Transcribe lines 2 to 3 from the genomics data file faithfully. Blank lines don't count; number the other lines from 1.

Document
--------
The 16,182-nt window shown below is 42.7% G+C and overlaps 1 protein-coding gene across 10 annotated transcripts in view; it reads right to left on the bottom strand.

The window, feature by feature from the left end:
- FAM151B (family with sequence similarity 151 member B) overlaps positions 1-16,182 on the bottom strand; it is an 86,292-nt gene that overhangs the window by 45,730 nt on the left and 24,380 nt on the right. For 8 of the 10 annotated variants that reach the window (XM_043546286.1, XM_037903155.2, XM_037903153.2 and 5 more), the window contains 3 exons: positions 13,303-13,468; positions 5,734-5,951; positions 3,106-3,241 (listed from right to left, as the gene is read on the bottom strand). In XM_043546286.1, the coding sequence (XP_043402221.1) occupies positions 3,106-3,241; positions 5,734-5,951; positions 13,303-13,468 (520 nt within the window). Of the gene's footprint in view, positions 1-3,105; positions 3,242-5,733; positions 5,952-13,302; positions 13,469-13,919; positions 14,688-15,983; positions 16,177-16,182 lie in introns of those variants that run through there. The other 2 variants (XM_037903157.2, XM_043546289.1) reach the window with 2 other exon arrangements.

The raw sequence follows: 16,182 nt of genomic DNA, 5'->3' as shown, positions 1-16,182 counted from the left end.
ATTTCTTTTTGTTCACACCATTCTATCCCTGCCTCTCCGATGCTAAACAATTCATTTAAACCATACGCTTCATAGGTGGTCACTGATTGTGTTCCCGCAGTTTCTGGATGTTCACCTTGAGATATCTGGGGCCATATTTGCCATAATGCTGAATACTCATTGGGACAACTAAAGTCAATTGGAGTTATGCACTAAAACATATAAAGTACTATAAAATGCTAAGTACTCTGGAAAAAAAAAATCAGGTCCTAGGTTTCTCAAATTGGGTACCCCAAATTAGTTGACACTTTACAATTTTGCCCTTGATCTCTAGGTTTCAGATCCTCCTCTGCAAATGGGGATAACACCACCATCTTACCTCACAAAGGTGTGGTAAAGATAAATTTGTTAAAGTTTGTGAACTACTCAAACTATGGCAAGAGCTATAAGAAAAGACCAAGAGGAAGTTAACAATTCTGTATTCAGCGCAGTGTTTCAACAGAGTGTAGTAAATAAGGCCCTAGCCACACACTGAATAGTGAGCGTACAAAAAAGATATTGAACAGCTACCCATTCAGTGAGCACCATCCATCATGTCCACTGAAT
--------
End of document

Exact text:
The window, feature by feature from the left end:
- FAM151B (family with sequence similarity 151 member B) overlaps positions 1-16,182 on the bottom strand; it is an 86,292-nt gene that overhangs the window by 45,730 nt on the left and 24,380 nt on the right. For 8 of the 10 annotated variants that reach the window (XM_043546286.1, XM_037903155.2, XM_037903153.2 and 5 more), the window contains 3 exons: positions 13,303-13,468; positions 5,734-5,951; positions 3,106-3,241 (listed from right to left, as the gene is read on the bottom strand). In XM_043546286.1, the coding sequence (XP_043402221.1) occupies positions 3,106-3,241; positions 5,734-5,951; positions 13,303-13,468 (520 nt within the window). Of the gene's footprint in view, positions 1-3,105; positions 3,242-5,733; positions 5,952-13,302; positions 13,469-13,919; positions 14,688-15,983; positions 16,177-16,182 lie in introns of those variants that run through there. The other 2 variants (XM_037903157.2, XM_043546289.1) reach the window with 2 other exon arrangements.